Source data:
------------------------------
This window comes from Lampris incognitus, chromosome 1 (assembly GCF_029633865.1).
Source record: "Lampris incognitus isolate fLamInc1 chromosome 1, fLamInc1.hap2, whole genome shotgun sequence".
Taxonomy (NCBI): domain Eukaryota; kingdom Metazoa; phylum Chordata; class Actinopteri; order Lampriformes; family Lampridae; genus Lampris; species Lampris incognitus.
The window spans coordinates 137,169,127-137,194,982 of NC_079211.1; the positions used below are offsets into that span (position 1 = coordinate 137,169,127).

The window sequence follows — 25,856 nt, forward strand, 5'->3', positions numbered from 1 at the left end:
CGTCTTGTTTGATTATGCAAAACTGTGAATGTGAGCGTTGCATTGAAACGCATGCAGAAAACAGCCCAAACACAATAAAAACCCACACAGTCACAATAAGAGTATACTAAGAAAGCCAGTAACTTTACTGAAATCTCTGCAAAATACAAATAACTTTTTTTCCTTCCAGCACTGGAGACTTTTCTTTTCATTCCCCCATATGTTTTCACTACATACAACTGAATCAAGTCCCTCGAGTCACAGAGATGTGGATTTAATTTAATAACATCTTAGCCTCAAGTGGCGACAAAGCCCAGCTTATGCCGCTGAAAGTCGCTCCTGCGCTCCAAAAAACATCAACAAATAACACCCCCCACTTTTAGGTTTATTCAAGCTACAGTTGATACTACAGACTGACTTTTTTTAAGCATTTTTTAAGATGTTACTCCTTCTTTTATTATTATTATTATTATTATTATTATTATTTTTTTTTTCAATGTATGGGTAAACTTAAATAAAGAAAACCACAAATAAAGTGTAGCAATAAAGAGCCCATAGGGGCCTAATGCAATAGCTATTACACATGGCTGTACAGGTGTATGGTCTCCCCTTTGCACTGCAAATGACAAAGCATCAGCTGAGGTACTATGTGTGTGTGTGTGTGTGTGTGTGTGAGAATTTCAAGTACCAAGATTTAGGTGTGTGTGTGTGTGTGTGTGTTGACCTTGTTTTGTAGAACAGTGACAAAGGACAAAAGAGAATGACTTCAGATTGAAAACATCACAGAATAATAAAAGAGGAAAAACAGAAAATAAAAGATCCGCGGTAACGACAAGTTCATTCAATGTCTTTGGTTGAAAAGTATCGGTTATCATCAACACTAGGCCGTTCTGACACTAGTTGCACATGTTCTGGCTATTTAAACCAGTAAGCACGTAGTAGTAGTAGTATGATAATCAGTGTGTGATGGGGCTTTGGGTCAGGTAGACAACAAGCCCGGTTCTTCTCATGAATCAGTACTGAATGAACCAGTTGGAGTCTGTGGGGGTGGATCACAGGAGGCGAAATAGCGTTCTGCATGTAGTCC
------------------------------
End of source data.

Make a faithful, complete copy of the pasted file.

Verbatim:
This window comes from Lampris incognitus, chromosome 1 (assembly GCF_029633865.1).
Source record: "Lampris incognitus isolate fLamInc1 chromosome 1, fLamInc1.hap2, whole genome shotgun sequence".
Taxonomy (NCBI): domain Eukaryota; kingdom Metazoa; phylum Chordata; class Actinopteri; order Lampriformes; family Lampridae; genus Lampris; species Lampris incognitus.
The window spans coordinates 137,169,127-137,194,982 of NC_079211.1; the positions used below are offsets into that span (position 1 = coordinate 137,169,127).

The window sequence follows — 25,856 nt, forward strand, 5'->3', positions numbered from 1 at the left end:
CGTCTTGTTTGATTATGCAAAACTGTGAATGTGAGCGTTGCATTGAAACGCATGCAGAAAACAGCCCAAACACAATAAAAACCCACACAGTCACAATAAGAGTATACTAAGAAAGCCAGTAACTTTACTGAAATCTCTGCAAAATACAAATAACTTTTTTTCCTTCCAGCACTGGAGACTTTTCTTTTCATTCCCCCATATGTTTTCACTACATACAACTGAATCAAGTCCCTCGAGTCACAGAGATGTGGATTTAATTTAATAACATCTTAGCCTCAAGTGGCGACAAAGCCCAGCTTATGCCGCTGAAAGTCGCTCCTGCGCTCCAAAAAACATCAACAAATAACACCCCCCACTTTTAGGTTTATTCAAGCTACAGTTGATACTACAGACTGACTTTTTTTAAGCATTTTTTAAGATGTTACTCCTTCTTTTATTATTATTATTATTATTATTATTATTATTTTTTTTTTCAATGTATGGGTAAACTTAAATAAAGAAAACCACAAATAAAGTGTAGCAATAAAGAGCCCATAGGGGCCTAATGCAATAGCTATTACACATGGCTGTACAGGTGTATGGTCTCCCCTTTGCACTGCAAATGACAAAGCATCAGCTGAGGTACTATGTGTGTGTGTGTGTGTGTGTGTGTGAGAATTTCAAGTACCAAGATTTAGGTGTGTGTGTGTGTGTGTGTGTTGACCTTGTTTTGTAGAACAGTGACAAAGGACAAAAGAGAATGACTTCAGATTGAAAACATCACAGAATAATAAAAGAGGAAAAACAGAAAATAAAAGATCCGCGGTAACGACAAGTTCATTCAATGTCTTTGGTTGAAAAGTATCGGTTATCATCAACACTAGGCCGTTCTGACACTAGTTGCACATGTTCTGGCTATTTAAACCAGTAAGCACGTAGTAGTAGTAGTATGATAATCAGTGTGTGATGGGGCTTTGGGTCAGGTAGACAACAAGCCCGGTTCTTCTCATGAATCAGTACTGAATGAACCAGTTGGAGTCTGTGGGGGTGGATCACAGGAGGCGAAATAGCGTTCTGCATGTAGTCC